Shout out to Alan aka @trashbeatsalan for putting me on to Kendama. I’m by no means “all in”, but have developed a real fascination for it. It’s a pretty basic ball on a string, attached to a stick game, but there’s so much room for creativity. I like to compare it to skateboarding. The equipment is very simple, and the concept is easy to understand, yet people still make the possibilities seem boundless. From either flipping or spinning the board to just landing the ball in a cup or on a the spike.

I think what I really love about it and so many other niche things, is the learning curve from beginner to high level. If you don’t already know, I love to slack line. And I discovered it when I went to California earlier this year. From afar it seems to defy physics and almost looks mystical. And once I tried, I realized it was extremely harder then they made it look. But after trying for a few hours and buying one when I got back to Jacksonville, I became pretty proficient at it myself. I’m far from professional, but certainly competent at that skill.

It started when I was younger, and my dad was teaching me how to play different instruments. He would tell me, “If you have 10 fingers and they have 10 fingers, the only difference between you and them is time.” I understood what he meant at the time, but even more so now. Music was so easy to relate too because it’s something you can emulate exactly. I had favorite athletes, but as much as I wanted to be like them, I could never recreate their greatest moments. But with music, you can play the exact song played by the artist, note for note, in time and all. There is an objective benchmark.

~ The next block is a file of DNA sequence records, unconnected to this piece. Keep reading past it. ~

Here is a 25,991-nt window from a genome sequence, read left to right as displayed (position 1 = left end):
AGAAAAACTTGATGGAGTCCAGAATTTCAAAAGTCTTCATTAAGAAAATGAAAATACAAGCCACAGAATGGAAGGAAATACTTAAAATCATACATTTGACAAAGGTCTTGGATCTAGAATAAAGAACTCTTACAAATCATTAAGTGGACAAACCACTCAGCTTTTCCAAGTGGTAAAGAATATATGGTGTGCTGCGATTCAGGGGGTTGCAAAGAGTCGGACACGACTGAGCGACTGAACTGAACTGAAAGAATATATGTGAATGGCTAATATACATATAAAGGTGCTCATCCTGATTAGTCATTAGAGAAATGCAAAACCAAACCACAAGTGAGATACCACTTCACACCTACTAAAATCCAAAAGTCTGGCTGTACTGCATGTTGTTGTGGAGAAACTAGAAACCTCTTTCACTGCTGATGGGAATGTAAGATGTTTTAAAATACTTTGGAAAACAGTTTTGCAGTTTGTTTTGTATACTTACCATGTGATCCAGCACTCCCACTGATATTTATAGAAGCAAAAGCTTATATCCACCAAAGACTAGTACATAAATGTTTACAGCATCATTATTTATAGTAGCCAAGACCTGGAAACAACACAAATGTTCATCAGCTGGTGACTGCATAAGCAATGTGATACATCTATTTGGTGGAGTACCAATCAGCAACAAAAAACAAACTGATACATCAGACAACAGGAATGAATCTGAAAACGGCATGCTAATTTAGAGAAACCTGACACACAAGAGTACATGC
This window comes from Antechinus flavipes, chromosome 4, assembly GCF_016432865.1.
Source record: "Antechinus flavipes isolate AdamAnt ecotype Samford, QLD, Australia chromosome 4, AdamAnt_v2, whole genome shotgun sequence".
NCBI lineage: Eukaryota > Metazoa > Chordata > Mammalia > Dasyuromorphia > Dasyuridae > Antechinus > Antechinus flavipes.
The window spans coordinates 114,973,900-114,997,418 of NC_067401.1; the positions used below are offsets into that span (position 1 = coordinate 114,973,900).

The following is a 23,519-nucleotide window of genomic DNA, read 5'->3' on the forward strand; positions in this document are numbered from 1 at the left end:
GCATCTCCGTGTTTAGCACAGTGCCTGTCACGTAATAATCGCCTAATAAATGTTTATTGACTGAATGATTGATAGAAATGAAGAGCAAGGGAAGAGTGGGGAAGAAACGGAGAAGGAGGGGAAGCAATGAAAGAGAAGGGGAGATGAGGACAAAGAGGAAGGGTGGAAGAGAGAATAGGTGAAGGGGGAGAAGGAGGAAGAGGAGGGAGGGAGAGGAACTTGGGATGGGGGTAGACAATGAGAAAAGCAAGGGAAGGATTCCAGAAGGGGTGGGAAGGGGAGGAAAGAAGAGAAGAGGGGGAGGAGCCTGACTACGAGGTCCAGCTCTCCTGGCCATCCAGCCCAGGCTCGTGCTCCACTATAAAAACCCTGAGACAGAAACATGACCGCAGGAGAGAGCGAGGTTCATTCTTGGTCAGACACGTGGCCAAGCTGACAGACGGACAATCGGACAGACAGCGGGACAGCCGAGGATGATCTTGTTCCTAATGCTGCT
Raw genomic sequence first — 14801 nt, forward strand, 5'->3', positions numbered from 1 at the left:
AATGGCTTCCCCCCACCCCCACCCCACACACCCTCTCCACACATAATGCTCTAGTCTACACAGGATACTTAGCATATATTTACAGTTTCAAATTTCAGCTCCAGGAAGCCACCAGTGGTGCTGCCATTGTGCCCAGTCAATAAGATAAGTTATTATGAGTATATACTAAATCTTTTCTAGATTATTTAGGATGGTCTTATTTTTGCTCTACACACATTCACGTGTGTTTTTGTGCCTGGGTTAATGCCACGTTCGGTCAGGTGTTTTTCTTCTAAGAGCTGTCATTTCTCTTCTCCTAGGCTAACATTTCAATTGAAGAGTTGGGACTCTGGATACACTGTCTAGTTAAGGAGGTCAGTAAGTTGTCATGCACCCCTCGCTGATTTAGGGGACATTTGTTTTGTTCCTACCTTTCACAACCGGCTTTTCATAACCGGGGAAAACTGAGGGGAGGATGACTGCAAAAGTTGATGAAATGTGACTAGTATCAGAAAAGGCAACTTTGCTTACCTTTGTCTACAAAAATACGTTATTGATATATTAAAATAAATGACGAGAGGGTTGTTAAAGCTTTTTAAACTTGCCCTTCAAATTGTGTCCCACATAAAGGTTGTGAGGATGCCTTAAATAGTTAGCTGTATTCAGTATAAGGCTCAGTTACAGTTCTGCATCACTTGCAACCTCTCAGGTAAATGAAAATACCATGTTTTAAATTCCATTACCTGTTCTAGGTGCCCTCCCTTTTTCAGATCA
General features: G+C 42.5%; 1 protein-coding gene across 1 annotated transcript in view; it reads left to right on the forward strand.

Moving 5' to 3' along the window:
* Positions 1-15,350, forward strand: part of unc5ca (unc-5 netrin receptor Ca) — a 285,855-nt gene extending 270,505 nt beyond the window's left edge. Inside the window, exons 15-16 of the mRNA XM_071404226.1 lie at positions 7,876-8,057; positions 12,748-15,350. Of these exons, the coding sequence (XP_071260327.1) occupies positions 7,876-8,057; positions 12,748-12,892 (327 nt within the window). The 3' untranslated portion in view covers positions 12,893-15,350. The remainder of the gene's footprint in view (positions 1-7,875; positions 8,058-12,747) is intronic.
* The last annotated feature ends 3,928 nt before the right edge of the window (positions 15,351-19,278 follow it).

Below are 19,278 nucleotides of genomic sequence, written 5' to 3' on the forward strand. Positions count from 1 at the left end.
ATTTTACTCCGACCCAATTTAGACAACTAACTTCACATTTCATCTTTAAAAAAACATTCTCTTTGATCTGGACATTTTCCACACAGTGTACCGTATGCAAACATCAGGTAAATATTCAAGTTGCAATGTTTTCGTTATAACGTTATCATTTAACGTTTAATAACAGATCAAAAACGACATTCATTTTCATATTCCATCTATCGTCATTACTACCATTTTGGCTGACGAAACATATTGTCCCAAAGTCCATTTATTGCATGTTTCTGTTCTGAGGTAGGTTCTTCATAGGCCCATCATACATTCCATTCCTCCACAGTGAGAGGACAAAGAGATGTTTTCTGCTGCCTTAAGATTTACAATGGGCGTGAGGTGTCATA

The reason why I love the learning curve is because it teaches you that anything really is possible if you dedicate yourself to it. When you pick up a kendama, you barely know how to hold it, but you instinctively know to put the ball on the cup. At first your pull is everywhere, until you start to find patterns and see what works. Then you start to hone your attempts until you can generate some consistency. From there you try more and more tricks, slowly developing your skill. Like I’ve mentioned in other blogs, after doing this with a lot of different things, you get good at learning, and develop patience and discipline. Those skills can be applied to anything you want in life.

When I first saw people doing kendama, they were doing flips and spikes and swings and it seemed so far off it looked “impossible” even “pointless”. Sometimes just like our dreams and goals, they seem so advanced, it seems almost pointless to even try. But from trying and learning how to get good at small things like “Kendama and Slack line”, I feel like it mentally helps me take on big things like pursuing comedy and becoming a better person.

Here’s The Thing. Some people might see it as a pointless toy I’ve unnecessarily been keeping with me, but to me it’s a reminder that there’s always room to grow and learn, and most importantly to have FUN.

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